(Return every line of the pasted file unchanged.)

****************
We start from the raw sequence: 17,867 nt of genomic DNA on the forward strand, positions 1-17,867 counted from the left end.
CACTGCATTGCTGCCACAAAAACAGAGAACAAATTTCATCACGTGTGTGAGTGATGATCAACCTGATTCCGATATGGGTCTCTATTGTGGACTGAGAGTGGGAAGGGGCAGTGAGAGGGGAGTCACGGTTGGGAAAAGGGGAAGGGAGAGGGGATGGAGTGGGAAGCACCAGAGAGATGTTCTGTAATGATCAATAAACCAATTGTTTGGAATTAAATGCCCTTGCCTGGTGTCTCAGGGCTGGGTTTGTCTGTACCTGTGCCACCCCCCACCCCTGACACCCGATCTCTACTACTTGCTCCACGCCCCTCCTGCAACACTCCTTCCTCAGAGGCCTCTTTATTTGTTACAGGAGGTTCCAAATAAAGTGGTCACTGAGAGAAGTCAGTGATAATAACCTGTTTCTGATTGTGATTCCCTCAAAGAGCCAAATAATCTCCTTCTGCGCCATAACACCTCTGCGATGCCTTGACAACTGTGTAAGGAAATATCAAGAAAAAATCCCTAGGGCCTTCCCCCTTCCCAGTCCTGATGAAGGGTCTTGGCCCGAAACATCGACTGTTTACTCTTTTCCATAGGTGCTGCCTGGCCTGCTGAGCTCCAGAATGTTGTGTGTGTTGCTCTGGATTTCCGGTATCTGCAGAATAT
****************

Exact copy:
We start from the raw sequence: 17,867 nt of genomic DNA on the forward strand, positions 1-17,867 counted from the left end.
CACTGCATTGCTGCCACAAAAACAGAGAACAAATTTCATCACGTGTGTGAGTGATGATCAACCTGATTCCGATATGGGTCTCTATTGTGGACTGAGAGTGGGAAGGGGCAGTGAGAGGGGAGTCACGGTTGGGAAAAGGGGAAGGGAGAGGGGATGGAGTGGGAAGCACCAGAGAGATGTTCTGTAATGATCAATAAACCAATTGTTTGGAATTAAATGCCCTTGCCTGGTGTCTCAGGGCTGGGTTTGTCTGTACCTGTGCCACCCCCCACCCCTGACACCCGATCTCTACTACTTGCTCCACGCCCCTCCTGCAACACTCCTTCCTCAGAGGCCTCTTTATTTGTTACAGGAGGTTCCAAATAAAGTGGTCACTGAGAGAAGTCAGTGATAATAACCTGTTTCTGATTGTGATTCCCTCAAAGAGCCAAATAATCTCCTTCTGCGCCATAACACCTCTGCGATGCCTTGACAACTGTGTAAGGAAATATCAAGAAAAAATCCCTAGGGCCTTCCCCCTTCCCAGTCCTGATGAAGGGTCTTGGCCCGAAACATCGACTGTTTACTCTTTTCCATAGGTGCTGCCTGGCCTGCTGAGCTCCAGAATGTTGTGTGTGTTGCTCTGGATTTCCGGTATCTGCAGAATAT